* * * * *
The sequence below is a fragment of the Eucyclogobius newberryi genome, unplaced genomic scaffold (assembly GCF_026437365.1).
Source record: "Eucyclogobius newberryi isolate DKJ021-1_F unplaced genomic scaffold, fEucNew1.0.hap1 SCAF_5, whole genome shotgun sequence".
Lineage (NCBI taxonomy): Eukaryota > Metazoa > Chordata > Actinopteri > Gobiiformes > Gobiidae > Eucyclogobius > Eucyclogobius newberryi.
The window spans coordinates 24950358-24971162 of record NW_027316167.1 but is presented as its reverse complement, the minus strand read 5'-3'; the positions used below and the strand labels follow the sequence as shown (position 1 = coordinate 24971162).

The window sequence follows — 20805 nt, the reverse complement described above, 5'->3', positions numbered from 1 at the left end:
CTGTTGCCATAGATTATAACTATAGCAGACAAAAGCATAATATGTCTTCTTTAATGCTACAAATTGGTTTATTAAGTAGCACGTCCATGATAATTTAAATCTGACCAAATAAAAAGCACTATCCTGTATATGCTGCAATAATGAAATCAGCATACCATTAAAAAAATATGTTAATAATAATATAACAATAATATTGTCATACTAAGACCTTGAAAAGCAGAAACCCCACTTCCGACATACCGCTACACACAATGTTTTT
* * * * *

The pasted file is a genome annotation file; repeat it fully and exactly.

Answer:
The sequence below is a fragment of the Eucyclogobius newberryi genome, unplaced genomic scaffold (assembly GCF_026437365.1).
Source record: "Eucyclogobius newberryi isolate DKJ021-1_F unplaced genomic scaffold, fEucNew1.0.hap1 SCAF_5, whole genome shotgun sequence".
Lineage (NCBI taxonomy): Eukaryota > Metazoa > Chordata > Actinopteri > Gobiiformes > Gobiidae > Eucyclogobius > Eucyclogobius newberryi.
The window spans coordinates 24950358-24971162 of record NW_027316167.1 but is presented as its reverse complement, the minus strand read 5'-3'; the positions used below and the strand labels follow the sequence as shown (position 1 = coordinate 24971162).

The window sequence follows — 20805 nt, the reverse complement described above, 5'->3', positions numbered from 1 at the left end:
CTGTTGCCATAGATTATAACTATAGCAGACAAAAGCATAATATGTCTTCTTTAATGCTACAAATTGGTTTATTAAGTAGCACGTCCATGATAATTTAAATCTGACCAAATAAAAAGCACTATCCTGTATATGCTGCAATAATGAAATCAGCATACCATTAAAAAAATATGTTAATAATAATATAACAATAATATTGTCATACTAAGACCTTGAAAAGCAGAAACCCCACTTCCGACATACCGCTACACACAATGTTTTT